This is that quiet kind of book that packs a wallop. Although the Shakers as a religious group have almost died out, their spirit lives on. Their time-saving devices, their medicinal gardens, their quality food, and their elegant but simple furniture all had a profound effect on this country. Simply written and easy-to-read, this is a gem of a book.
School Library Journal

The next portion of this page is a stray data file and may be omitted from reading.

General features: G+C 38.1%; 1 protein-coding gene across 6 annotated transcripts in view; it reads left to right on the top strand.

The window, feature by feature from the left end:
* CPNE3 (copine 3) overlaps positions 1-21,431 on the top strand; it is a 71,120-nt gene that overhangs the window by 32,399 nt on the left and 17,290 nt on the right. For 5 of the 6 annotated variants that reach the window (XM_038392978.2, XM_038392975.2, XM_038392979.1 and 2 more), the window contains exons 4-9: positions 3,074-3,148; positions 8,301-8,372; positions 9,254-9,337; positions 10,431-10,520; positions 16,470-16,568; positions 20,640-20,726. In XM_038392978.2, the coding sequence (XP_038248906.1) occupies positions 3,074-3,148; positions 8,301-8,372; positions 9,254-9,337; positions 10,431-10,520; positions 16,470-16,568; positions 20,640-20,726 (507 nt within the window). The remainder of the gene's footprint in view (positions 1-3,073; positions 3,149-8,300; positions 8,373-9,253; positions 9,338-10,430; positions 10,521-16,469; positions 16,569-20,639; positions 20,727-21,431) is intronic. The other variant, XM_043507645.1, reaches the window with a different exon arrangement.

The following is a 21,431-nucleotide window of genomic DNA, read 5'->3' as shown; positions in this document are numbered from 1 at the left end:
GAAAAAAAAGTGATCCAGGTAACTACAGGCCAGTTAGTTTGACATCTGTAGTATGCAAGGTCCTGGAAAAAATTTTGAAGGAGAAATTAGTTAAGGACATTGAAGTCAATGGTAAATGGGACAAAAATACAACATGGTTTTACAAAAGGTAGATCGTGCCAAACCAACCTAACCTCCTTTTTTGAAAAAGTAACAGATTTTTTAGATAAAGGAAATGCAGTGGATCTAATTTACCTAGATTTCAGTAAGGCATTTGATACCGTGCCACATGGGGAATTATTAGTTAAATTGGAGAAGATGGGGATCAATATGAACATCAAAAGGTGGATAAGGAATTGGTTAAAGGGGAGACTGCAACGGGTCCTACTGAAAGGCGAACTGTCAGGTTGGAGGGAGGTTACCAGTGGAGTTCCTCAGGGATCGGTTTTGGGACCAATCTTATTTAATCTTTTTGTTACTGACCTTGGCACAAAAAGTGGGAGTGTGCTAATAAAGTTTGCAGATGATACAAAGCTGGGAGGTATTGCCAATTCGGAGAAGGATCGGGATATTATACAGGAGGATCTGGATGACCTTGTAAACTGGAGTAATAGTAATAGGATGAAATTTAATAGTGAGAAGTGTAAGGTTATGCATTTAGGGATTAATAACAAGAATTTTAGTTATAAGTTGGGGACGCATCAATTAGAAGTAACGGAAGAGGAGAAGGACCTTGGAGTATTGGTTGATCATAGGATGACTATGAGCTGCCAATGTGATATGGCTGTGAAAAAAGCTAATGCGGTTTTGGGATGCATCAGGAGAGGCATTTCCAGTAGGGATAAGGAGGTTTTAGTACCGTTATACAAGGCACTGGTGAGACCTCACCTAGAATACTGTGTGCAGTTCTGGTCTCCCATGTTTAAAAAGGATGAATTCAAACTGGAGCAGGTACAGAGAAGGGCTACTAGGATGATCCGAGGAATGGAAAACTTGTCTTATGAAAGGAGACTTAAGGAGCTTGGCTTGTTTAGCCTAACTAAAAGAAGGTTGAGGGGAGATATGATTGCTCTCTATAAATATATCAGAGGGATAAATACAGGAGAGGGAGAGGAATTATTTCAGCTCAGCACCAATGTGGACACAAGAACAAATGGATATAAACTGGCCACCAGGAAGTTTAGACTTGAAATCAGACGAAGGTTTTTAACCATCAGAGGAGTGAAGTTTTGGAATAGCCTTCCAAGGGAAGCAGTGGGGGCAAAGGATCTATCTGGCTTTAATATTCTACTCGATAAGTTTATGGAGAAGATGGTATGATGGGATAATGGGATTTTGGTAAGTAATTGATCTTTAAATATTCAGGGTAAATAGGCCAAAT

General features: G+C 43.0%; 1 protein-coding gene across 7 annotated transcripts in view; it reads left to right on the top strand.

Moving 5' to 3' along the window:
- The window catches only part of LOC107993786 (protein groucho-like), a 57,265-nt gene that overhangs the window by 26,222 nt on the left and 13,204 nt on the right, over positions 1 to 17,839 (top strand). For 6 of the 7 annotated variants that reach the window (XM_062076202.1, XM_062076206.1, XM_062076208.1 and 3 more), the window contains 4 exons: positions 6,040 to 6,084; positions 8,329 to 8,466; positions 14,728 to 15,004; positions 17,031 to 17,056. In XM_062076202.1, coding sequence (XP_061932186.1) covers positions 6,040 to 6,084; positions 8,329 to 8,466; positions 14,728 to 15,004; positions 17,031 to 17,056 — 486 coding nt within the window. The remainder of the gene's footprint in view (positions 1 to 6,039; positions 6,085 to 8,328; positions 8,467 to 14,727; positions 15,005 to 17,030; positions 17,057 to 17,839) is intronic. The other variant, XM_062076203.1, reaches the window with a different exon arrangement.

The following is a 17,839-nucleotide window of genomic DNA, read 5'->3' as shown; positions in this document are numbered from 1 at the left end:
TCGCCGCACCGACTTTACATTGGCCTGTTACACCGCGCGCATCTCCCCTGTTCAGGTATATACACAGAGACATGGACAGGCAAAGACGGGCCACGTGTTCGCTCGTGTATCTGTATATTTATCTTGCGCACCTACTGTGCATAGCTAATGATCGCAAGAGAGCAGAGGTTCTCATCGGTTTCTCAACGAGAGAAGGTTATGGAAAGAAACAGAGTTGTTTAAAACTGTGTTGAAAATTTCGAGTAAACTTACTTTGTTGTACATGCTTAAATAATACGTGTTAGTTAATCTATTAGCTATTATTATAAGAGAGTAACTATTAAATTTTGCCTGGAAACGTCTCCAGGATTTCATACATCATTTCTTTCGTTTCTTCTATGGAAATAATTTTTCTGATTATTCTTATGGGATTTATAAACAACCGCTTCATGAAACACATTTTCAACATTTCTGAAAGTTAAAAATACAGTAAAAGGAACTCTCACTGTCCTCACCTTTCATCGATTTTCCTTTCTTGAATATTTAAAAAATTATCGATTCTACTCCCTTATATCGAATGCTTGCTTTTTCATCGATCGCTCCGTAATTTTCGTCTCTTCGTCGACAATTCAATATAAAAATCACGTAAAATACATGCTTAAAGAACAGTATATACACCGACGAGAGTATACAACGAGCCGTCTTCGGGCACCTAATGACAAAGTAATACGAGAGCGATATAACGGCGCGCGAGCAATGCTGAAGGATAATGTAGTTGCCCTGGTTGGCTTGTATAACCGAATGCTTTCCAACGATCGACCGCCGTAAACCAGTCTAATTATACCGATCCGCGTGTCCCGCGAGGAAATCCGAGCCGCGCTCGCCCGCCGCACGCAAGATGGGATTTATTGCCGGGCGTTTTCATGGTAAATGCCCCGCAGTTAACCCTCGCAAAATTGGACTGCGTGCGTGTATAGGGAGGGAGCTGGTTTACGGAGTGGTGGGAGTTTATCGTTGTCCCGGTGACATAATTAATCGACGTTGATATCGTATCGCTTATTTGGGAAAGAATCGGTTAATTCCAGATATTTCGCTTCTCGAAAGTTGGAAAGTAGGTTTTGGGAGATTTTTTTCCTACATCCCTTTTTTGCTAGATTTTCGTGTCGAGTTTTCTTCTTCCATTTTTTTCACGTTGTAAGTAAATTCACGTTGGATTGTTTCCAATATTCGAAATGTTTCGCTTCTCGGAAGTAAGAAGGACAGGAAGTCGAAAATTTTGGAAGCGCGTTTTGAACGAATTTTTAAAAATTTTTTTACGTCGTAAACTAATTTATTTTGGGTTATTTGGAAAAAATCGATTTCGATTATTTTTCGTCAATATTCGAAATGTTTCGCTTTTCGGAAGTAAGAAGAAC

Bolick and Randolph have built their narrative around the many ingenious inventions for which the Shakers are given credit. Readers will come to understand both Shaker history and their way of life as various aspects of their inventions are discussed. The authors' spare narrative conveys the information directly, but in a rather dry manner. Francisco's sketches of the machinery are clear and informative, but those of people are awkwardly drawn; pictures are not always found on the pages on which they are discussed. Although it gives less detail on the inventions, Jane Yolen's Simple Gifts (Viking, 1976; o.p.) provides a full account of the history and life of the Shakers in much more vivid and readable prose. --Sylvia S. Marantz, Wellington School, Columbus, OH